On a trip to the library in my hometown this past spring, my daughter played with her grandma while I read one great picture book after another. Here’s a few I would recommend:
Prince & Knight by Daniel Haack: The pictures were adorable, and probably because of the color scheme, reminded me of the artwork in Frozen. Each page was full of bold colors, and the plot was bold, too. In the story, the prince’s parents are looking for a woman to wed their son, but the prince isn’t looking for a princess. Instead, he falls for a dashing knight. I liked how the two men were so handsome and in love. The story is told in rhyme. While some reviewers thought the rhymes weren’t very well written, it didn’t bother me. Perhaps I read it in a different cadence? I’d have to read the book again and pay better attention. In short, this book had a great message. We need more books like this that are just short and sweet and show a different sort of representation. The positives far outweighed any negatives for me.
The Book No One Wants to Read by Beth Bacon: I imagine this would be a fun read-aloud book, especially for squirmy, busy readers! The book makes you do silly things like scratch and sniff (smells like paper, what were you expecting?), play Rock, Paper, Scissors (the book chooses paper every time!), and have a staring contest (books don’t have eyelids, so of course the book won!). What a fun, active book for reluctant readers.
The next two books were both written and illustrated by Jon Agee. They were both so clever that I’m eager to find more books by this talented author.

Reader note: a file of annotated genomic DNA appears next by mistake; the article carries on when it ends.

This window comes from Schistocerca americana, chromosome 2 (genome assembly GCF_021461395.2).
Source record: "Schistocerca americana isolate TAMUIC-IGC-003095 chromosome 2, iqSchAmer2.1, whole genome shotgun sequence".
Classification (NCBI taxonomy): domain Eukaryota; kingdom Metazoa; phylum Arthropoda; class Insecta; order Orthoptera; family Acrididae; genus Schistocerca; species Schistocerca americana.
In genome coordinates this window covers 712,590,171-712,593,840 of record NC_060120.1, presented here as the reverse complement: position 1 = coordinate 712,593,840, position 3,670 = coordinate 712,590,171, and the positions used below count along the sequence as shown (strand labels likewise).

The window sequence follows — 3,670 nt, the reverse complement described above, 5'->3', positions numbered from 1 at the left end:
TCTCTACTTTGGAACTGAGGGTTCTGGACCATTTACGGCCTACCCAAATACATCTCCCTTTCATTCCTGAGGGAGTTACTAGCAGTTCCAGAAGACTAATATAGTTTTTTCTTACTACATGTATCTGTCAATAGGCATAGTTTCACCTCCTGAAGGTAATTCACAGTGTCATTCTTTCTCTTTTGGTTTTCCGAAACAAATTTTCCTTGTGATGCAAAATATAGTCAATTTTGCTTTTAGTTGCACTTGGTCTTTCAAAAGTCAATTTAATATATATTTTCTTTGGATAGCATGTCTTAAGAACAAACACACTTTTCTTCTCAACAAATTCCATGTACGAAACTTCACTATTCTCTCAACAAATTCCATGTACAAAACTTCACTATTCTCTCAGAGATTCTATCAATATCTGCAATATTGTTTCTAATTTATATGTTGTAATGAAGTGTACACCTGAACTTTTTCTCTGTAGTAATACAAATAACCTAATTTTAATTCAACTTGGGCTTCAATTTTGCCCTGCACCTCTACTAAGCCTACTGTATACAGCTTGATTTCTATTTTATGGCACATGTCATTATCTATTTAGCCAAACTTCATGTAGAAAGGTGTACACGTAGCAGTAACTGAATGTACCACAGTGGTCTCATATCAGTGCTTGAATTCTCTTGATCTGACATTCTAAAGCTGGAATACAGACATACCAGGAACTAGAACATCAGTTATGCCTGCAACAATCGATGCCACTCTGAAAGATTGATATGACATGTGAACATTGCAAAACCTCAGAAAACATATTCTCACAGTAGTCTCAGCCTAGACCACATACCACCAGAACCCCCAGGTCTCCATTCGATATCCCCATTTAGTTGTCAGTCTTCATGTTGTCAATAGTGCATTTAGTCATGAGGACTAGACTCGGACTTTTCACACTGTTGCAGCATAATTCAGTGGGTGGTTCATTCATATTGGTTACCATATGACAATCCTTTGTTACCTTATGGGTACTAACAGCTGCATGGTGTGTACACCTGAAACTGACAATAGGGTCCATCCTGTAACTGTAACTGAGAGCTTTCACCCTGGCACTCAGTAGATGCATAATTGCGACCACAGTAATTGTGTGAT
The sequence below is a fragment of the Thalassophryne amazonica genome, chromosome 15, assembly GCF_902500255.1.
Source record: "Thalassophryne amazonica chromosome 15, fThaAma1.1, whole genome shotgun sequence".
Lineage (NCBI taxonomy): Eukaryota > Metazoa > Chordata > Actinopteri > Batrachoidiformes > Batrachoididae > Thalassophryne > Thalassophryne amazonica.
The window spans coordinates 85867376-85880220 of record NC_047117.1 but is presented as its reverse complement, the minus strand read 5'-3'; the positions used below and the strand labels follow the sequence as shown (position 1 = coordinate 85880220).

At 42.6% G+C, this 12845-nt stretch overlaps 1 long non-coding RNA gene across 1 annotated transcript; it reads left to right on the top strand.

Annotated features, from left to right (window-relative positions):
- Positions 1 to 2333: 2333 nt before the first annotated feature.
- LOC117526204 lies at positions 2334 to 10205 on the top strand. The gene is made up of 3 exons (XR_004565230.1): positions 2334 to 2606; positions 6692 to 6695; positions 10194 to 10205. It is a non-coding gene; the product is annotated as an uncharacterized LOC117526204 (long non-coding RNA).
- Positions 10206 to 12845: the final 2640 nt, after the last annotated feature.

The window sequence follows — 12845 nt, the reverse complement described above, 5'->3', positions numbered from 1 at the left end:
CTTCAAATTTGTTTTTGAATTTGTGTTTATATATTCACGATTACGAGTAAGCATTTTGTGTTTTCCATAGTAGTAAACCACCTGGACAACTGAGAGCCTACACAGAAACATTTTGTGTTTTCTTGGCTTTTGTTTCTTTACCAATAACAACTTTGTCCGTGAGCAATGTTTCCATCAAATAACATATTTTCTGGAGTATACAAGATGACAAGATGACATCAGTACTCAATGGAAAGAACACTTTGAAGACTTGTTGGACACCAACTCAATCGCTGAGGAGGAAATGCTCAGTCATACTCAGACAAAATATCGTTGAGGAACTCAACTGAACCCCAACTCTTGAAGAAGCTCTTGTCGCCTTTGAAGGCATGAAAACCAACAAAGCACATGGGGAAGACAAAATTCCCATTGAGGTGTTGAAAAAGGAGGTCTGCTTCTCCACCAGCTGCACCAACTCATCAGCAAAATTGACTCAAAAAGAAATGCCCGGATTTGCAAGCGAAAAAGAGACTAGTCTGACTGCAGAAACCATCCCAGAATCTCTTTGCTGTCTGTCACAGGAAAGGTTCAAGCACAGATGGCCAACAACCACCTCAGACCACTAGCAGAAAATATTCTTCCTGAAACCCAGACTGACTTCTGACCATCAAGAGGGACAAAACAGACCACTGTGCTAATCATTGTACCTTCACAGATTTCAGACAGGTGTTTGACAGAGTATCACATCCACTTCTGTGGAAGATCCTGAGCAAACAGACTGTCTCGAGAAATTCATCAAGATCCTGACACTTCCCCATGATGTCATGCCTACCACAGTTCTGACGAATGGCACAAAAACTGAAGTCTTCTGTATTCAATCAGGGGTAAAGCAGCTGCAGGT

- Life on Mars follows an astronaut as he searches for life on Mars. He brings cupcakes to share, but can’t find life (the reader sees that a creature is behind him, but the astronaut doesn’t notice). He sets down the cupcakes, gets lost, spots a flower (There is life on Mars!), climbs a “hill” which looks suspiciously like a martian creature, and returns back to his ship. There, he finds the box of cupcakes and takes them home. As he flies back to Earth – sad that Mars was so lonely – he opens the box and finds only crumbs!
- The Wall in the Middle of the Book: In this book, a character builds a wall along the book’s inseam and says it’s there to keep his side of the wall safe from the other side. However, his side starts to fill up with water. A giant from the other side of the wall saves the person and lifts him over to the other side of the book. Turns out, it wasn’t as safe as he thought on his side, nor as unsafe on the other side. Hmmm, is this supposed to teach us something about building a wall, perhaps?!
The Library Book illustrated by Chuck Groenink: The text of this book is actually the lyrics from “The Library Song,” written in 1989 by Tom Chapin and Michael Mark. The text wasn’t my favorite, but Groenink’s illustrations were lovely. The pale greens and browns made the book feel soft and inviting. The cover is so gosh darn cute, and I love books about books and reading.